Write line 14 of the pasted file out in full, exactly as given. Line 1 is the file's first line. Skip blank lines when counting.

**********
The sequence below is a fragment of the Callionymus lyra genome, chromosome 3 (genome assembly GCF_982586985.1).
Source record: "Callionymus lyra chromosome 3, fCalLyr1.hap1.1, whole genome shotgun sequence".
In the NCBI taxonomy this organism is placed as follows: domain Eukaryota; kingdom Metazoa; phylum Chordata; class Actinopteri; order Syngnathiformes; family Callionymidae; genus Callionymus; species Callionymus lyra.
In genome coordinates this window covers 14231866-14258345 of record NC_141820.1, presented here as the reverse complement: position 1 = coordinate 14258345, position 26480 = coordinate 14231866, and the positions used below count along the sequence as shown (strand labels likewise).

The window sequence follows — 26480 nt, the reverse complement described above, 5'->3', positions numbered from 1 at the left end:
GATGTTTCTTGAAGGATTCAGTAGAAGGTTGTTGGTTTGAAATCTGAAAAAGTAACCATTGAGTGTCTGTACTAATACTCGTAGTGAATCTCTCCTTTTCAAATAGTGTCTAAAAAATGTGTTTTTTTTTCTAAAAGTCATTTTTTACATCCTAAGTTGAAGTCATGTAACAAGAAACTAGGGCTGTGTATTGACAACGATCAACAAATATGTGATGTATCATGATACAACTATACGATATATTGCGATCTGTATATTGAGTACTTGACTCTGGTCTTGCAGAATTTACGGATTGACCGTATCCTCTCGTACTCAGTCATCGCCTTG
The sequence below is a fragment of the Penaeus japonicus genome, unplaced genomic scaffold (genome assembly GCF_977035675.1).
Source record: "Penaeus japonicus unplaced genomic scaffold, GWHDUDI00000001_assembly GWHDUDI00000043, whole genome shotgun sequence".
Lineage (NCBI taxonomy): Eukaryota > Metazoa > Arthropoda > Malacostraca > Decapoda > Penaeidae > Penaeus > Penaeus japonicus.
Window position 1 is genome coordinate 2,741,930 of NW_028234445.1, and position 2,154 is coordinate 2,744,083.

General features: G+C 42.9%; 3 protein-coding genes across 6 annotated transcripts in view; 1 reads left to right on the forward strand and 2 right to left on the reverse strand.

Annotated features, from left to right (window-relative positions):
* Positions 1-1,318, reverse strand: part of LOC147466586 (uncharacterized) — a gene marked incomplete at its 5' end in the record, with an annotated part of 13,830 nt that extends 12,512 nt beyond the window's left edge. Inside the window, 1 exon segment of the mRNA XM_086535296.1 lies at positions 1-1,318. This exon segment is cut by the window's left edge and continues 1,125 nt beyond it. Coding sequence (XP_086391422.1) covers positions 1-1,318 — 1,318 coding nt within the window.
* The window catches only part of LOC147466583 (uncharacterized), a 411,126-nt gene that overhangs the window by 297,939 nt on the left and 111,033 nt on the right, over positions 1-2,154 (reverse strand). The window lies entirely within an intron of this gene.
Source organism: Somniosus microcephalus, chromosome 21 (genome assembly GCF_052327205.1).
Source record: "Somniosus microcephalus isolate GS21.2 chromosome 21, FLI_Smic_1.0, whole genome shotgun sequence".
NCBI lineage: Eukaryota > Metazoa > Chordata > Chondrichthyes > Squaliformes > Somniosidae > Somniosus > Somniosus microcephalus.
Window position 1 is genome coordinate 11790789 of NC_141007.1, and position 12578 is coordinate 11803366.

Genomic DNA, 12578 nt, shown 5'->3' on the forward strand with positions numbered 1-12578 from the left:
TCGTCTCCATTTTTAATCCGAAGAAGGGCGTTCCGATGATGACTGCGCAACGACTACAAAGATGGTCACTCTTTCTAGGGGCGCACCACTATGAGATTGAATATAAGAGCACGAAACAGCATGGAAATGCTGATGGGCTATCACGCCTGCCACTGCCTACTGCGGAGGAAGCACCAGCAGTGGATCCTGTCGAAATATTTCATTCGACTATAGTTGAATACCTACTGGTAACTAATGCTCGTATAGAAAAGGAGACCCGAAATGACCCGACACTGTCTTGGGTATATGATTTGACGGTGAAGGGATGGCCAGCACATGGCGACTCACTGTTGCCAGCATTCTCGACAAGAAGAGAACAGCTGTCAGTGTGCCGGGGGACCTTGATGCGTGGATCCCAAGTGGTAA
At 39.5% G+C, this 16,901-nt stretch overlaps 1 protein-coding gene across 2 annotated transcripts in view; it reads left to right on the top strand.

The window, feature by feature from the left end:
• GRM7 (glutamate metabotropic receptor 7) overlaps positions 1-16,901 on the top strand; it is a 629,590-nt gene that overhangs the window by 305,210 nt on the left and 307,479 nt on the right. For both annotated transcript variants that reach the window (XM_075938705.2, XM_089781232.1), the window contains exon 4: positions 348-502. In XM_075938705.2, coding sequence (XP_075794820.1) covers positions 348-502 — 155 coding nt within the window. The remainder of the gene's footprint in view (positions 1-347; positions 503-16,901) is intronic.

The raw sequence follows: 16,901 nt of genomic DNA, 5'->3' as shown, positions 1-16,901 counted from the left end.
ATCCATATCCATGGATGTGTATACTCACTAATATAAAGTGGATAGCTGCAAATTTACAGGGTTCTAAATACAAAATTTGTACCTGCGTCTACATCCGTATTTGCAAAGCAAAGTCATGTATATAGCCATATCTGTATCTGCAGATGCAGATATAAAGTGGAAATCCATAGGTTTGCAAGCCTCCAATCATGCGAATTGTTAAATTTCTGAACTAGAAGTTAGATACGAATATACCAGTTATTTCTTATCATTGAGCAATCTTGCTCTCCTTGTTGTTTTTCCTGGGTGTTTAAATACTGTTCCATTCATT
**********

* The window catches only part of LOC147466583 (uncharacterized), a 411,126-nt gene that overhangs the window by 297,939 nt on the left and 111,033 nt on the right, over positions 1-2,154 (reverse strand). The window lies entirely within an intron of this gene.